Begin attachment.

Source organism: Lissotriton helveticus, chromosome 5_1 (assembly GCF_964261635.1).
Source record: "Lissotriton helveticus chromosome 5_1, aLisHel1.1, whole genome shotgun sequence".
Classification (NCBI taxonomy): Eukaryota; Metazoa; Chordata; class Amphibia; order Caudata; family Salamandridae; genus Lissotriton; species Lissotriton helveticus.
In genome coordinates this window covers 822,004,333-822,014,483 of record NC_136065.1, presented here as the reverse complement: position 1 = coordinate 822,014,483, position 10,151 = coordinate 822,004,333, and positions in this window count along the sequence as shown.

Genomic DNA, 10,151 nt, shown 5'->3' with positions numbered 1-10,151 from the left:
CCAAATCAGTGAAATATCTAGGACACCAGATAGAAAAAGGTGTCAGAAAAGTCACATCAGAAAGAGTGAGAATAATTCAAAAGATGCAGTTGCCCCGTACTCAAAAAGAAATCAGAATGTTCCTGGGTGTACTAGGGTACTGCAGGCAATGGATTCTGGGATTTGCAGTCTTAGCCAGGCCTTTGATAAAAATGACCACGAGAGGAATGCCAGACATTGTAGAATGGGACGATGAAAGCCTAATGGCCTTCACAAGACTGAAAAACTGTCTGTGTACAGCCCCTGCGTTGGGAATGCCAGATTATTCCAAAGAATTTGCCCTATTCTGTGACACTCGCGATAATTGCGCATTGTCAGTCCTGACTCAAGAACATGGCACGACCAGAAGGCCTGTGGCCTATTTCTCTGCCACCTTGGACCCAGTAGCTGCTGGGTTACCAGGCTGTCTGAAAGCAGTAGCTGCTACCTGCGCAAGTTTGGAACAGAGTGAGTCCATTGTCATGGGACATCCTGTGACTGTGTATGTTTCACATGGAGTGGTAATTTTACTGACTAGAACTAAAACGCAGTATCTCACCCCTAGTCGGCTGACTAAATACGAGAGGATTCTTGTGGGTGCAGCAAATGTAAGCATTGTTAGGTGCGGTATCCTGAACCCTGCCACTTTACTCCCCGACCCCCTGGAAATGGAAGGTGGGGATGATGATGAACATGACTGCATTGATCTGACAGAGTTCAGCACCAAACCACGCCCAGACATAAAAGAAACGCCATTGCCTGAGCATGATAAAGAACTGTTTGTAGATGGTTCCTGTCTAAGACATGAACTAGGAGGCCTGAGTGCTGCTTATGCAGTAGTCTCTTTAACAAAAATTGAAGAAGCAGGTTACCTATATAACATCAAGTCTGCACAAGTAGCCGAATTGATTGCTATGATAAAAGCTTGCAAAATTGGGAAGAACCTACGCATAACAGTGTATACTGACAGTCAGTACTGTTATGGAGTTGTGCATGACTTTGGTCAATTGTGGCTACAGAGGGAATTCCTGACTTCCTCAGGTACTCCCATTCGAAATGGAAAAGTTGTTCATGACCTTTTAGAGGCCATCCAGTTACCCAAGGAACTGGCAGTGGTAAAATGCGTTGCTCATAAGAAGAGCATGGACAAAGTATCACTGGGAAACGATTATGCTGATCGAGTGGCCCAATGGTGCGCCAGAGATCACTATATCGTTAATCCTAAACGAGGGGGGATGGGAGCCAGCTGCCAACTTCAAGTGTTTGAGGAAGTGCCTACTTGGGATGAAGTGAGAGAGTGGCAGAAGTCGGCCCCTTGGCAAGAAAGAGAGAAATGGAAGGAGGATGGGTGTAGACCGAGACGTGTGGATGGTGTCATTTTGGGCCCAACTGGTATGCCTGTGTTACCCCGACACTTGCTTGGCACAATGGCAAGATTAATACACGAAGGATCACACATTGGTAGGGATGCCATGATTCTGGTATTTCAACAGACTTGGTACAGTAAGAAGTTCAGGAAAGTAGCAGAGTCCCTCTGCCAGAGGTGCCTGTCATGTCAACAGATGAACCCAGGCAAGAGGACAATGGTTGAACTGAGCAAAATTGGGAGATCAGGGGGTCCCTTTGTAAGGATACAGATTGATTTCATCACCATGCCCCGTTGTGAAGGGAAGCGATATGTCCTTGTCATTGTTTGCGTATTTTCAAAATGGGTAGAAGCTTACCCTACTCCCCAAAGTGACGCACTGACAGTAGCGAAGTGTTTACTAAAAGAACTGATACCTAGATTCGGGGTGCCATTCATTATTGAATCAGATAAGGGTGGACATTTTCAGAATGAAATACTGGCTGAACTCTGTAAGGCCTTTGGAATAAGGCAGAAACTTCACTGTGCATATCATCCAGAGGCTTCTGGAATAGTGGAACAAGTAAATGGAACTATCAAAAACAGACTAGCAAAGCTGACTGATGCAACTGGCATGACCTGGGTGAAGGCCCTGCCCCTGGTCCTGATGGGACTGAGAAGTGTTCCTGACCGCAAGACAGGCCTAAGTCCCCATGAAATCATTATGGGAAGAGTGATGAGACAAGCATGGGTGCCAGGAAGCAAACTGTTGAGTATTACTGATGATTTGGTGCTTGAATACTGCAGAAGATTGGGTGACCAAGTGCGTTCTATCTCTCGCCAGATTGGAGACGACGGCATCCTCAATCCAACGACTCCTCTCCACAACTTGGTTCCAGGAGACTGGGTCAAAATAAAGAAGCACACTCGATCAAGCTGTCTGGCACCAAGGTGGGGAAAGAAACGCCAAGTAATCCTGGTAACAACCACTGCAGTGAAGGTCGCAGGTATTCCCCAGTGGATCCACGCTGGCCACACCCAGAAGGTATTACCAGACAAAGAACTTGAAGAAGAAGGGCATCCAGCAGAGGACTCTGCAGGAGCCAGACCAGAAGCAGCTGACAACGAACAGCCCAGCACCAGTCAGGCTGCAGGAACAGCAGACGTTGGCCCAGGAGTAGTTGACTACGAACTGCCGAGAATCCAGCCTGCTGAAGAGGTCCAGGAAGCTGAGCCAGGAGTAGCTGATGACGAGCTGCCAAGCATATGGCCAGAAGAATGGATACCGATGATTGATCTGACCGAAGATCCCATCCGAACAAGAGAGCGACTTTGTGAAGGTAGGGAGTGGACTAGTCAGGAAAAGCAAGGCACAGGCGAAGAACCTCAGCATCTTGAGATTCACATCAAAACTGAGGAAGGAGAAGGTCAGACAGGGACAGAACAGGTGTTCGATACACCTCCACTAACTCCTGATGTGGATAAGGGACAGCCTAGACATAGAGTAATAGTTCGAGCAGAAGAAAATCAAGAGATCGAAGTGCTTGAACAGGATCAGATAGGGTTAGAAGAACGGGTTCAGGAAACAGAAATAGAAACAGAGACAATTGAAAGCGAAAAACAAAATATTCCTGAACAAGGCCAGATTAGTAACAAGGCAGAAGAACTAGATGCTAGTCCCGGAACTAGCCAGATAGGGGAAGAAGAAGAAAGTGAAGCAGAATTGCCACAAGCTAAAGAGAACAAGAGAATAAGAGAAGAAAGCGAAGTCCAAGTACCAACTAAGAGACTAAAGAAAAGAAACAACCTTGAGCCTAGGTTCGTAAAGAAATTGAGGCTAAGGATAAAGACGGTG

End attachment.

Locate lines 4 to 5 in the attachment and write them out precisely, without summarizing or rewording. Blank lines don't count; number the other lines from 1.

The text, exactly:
In genome coordinates this window covers 822,004,333-822,014,483 of record NC_136065.1, presented here as the reverse complement: position 1 = coordinate 822,014,483, position 10,151 = coordinate 822,004,333, and positions in this window count along the sequence as shown.

Genomic DNA, 10,151 nt, shown 5'->3' with positions numbered 1-10,151 from the left: